- Posted December 6, 2012 by
This iReport is part of an assignment:
100 places to eat like a local
Culinary Adventure: Tommy DiNic's
Tommy DiNic's is a Philadelphia institution. The Nicolosi family has been feeding hungry Philadelphians for the last 100 years, since 1918 when Gaetano Nicolosi opened a butcher shop and called it Nicolosi's. In the 1970's DiNic's was born - the brain child of cousins Tommy Nicolosi and Franky DiClaudio. By combining their names they came up with DiNic's. The original DiNic's was located at 10th and Oregan. In the 1980s, the cousins decided to split up the business; Franky taking his half to 10th and Reed and Tommy making Reading Terminal Market his home. The Reading Terminal Market location of DiNic's is now run by Tommy and his son Joey. It is their commitment to the made-from-scratch process that keeps people coming back for more.
This being my first visit to the Reading Terminal Market I was initially overwhelmed, both visually and aromatically. After a slight detour to a stand that boasted homemade honey and candles made from beeswax, I got back on track and made my way down the center aisle toward DiNic's. Located roughly in the center of Reading Terminal Market, DiNic's is hard to miss, both because of its signage but also because of the large crowd surrounding it. We got in the line, which wrapped 3/4 of the way around the restaurant. The menu is short and to the point: roast pork, roast beef, Italian sausage, and homemade meatballs. You can also get hand carved roast pork or beef brisket. As for toppings, you have your choice of broccoli rabe, provolone, sauteed spinach, or roasted peppers. As I had been planning this visit to DiNic's for months, I knew what I was going to order and did not need to consult the menu board. As luck would have it, three stools opened up as we were waiting in line to order our sandwiches. We quickly claimed them and I commenced my surveillance of the other diners. All were elbow deep into their sandwiches and all had the same blissful expression on their faces - like there was nowhere else they would rather be at this moment. I could not wait to experience my own food nirvana. A server quickly took our order and while we waited I checked out the food prep process.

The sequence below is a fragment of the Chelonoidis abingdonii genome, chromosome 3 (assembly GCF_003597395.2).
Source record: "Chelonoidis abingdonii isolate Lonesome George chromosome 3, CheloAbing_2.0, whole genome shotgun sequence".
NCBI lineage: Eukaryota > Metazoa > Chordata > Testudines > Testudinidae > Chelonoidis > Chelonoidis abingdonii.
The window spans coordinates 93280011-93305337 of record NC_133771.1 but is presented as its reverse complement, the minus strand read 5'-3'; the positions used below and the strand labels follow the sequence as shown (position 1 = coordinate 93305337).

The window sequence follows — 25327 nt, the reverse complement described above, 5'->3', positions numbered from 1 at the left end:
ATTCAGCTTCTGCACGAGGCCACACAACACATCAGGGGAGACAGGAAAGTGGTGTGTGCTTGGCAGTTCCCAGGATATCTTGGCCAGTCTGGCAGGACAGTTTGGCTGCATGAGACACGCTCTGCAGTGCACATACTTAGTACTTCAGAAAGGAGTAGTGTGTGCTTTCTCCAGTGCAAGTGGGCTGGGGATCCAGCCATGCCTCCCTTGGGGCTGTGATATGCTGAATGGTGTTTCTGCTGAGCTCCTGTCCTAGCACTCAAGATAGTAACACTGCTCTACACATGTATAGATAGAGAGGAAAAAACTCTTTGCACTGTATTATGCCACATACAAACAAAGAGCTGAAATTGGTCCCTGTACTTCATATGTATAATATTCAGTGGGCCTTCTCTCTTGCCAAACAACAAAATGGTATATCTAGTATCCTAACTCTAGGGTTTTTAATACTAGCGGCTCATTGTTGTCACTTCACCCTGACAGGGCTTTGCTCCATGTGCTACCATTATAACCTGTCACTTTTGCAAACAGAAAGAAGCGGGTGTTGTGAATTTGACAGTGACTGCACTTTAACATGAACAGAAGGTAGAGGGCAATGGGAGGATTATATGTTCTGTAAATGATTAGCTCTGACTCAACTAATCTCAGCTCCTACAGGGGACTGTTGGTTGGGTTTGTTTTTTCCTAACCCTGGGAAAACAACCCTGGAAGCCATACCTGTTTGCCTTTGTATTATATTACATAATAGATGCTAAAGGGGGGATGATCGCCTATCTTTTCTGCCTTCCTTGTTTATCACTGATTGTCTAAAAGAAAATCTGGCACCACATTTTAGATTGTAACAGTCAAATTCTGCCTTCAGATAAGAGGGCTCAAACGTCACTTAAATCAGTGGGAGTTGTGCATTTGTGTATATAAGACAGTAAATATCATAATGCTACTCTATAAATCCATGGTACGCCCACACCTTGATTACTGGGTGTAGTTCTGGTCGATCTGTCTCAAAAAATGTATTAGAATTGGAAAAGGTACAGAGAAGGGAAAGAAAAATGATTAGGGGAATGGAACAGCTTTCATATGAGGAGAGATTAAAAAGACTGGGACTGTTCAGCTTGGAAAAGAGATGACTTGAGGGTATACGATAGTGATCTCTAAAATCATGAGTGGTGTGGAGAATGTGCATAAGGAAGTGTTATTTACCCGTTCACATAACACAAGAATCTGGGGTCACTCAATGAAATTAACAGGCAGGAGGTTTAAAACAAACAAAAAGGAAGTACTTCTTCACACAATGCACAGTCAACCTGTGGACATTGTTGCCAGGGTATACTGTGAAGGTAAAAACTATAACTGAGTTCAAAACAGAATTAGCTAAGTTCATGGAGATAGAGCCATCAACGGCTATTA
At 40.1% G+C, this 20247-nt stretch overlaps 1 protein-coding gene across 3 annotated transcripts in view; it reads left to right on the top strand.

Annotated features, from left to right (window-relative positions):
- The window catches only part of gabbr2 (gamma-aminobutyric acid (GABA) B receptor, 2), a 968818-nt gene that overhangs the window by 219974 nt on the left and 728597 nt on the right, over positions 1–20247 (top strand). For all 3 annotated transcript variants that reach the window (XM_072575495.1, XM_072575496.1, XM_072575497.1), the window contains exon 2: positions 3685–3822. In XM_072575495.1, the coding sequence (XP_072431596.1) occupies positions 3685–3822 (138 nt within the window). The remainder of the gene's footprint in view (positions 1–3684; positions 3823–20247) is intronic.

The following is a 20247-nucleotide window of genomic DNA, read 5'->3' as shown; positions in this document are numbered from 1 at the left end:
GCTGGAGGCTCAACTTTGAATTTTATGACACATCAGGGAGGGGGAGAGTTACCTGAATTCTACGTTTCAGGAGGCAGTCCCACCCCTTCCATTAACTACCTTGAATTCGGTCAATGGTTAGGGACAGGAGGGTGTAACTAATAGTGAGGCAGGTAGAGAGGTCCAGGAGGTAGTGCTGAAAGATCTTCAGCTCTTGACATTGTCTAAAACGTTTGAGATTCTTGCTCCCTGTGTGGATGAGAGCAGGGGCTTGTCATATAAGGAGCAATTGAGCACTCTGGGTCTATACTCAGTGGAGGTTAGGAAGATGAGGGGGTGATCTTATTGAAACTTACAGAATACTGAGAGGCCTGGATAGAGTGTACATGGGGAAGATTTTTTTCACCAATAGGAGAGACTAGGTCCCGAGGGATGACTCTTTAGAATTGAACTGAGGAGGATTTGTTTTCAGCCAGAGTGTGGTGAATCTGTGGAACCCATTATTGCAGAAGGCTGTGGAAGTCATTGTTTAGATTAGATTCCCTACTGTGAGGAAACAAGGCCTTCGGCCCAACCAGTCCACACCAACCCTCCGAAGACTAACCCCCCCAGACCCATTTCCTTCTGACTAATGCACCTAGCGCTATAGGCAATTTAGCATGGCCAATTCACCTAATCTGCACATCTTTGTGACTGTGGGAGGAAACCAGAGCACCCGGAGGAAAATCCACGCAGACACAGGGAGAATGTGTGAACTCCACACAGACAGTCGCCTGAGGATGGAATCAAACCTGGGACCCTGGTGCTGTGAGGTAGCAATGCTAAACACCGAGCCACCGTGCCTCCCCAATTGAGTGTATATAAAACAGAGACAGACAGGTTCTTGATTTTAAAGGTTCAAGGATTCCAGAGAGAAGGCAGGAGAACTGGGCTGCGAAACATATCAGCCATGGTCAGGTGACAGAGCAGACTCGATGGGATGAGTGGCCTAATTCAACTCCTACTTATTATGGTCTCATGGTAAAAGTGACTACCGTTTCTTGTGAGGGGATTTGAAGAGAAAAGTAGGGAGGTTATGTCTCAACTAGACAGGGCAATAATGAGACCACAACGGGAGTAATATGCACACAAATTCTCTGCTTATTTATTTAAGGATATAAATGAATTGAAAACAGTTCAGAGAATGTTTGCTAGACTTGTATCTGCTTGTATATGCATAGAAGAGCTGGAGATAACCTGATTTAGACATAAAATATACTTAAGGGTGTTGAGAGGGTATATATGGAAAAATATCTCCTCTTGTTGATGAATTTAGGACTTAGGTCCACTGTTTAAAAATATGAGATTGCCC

Because of its location the whole place is open for viewing. The dining counter surrounds the kitchen area. There are soda fountains in one area and the sandwiches are built on the other side. Our sandwiches were created right before our eyes - first the bread was sliced up the middle, next came a few slices of provolone, sliced fresh off the cheese block, then a heavy helping of pulled pork, extracted dripping with goodness from the slow cooker, and finally, the broccoli rabe, piled high on top. The sandwich is cut almost in half and wrapped up in wax paper before being placed in a red basket. As business was booming, this whole process was done quickly, but with practiced precision. My first bite was one of shock - I was not expecting the bitterness of the broccoli rabe having never tasted it before. On its own, probably not my favorite green, but when combined with the pork, cheese and bread, was a fascinating taste bud experience. The broccoli rabe is slow cooked with garlic and other spices. The pork was juicy and tender, each bite an explosion of flavorful juices. The provolone cheese was delicious and gave a salty zing to the pork and rabe combination. The roll was fresh baked and fluffy - the stuff bread-lovers dream about. While consuming my sandwich bits and pieces of other people's conversations floated into my ears. Many of those in the line had not been here before, their visit prompted by the Travel Channel show, Man vs Food. Almost all were planning to order the sandwich that I was quickly consuming. Before I knew it, I had finished the first half of my sandwich. I had the second half packed up for a future lunch. We left DiNic's with happy, full stomachs and thoughts of return visits.
When I was a kid, food held no special significance for me. I knew what I liked and what I didn't like - at least I thought I did. This would explain why it took me so long to explore Reading Terminal Market and Tommy DiNic's. What I couldn't appreciate as a kid, I am making up for as an adult. My visit to DiNic's was everything I expected it to be, delicious, slightly hectic, and a family affair. It was only fitting that my first DiNic's sandwich was experienced with my parents on either side of me - one family enjoying another's culinary heritage.
"Man cannot discover new oceans unless he has the courage to lose sight of the shore."
|This iReport is part of an assignment that we created with Travel + Leisure: 100 places to eat like a local|